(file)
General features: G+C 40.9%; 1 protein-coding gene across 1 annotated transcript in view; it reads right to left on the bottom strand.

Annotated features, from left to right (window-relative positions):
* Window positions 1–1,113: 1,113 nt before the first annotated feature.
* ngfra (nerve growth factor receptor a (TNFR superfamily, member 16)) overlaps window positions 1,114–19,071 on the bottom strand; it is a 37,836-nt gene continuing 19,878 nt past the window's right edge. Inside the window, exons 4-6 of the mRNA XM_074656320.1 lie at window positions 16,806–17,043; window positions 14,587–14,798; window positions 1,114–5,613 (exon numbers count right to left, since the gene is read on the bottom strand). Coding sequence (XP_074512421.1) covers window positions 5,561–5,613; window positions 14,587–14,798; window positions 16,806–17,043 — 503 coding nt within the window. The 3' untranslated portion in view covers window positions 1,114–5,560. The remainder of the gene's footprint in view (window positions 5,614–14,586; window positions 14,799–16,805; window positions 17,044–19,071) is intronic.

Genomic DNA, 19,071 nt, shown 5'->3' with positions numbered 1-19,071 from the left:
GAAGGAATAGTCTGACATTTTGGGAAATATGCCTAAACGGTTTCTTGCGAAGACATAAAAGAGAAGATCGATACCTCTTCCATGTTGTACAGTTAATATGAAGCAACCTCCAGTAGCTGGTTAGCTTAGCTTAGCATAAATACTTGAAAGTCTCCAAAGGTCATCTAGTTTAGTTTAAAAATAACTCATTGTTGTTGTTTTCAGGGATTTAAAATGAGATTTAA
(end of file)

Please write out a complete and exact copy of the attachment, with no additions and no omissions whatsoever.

General features: G+C 40.9%; 1 protein-coding gene across 1 annotated transcript in view; it reads right to left on the bottom strand.

Annotated features, from left to right (window-relative positions):
* Window positions 1–1,113: 1,113 nt before the first annotated feature.
* ngfra (nerve growth factor receptor a (TNFR superfamily, member 16)) overlaps window positions 1,114–19,071 on the bottom strand; it is a 37,836-nt gene continuing 19,878 nt past the window's right edge. Inside the window, exons 4-6 of the mRNA XM_074656320.1 lie at window positions 16,806–17,043; window positions 14,587–14,798; window positions 1,114–5,613 (exon numbers count right to left, since the gene is read on the bottom strand). Coding sequence (XP_074512421.1) covers window positions 5,561–5,613; window positions 14,587–14,798; window positions 16,806–17,043 — 503 coding nt within the window. The 3' untranslated portion in view covers window positions 1,114–5,560. The remainder of the gene's footprint in view (window positions 5,614–14,586; window positions 14,799–16,805; window positions 17,044–19,071) is intronic.

Genomic DNA, 19,071 nt, shown 5'->3' with positions numbered 1-19,071 from the left:
GAAGGAATAGTCTGACATTTTGGGAAATATGCCTAAACGGTTTCTTGCGAAGACATAAAAGAGAAGATCGATACCTCTTCCATGTTGTACAGTTAATATGAAGCAACCTCCAGTAGCTGGTTAGCTTAGCTTAGCATAAATACTTGAAAGTCTCCAAAGGTCATCTAGTTTAGTTTAAAAATAACTCATTGTTGTTGTTTTCAGGGATTTAAAATGAGATTTAA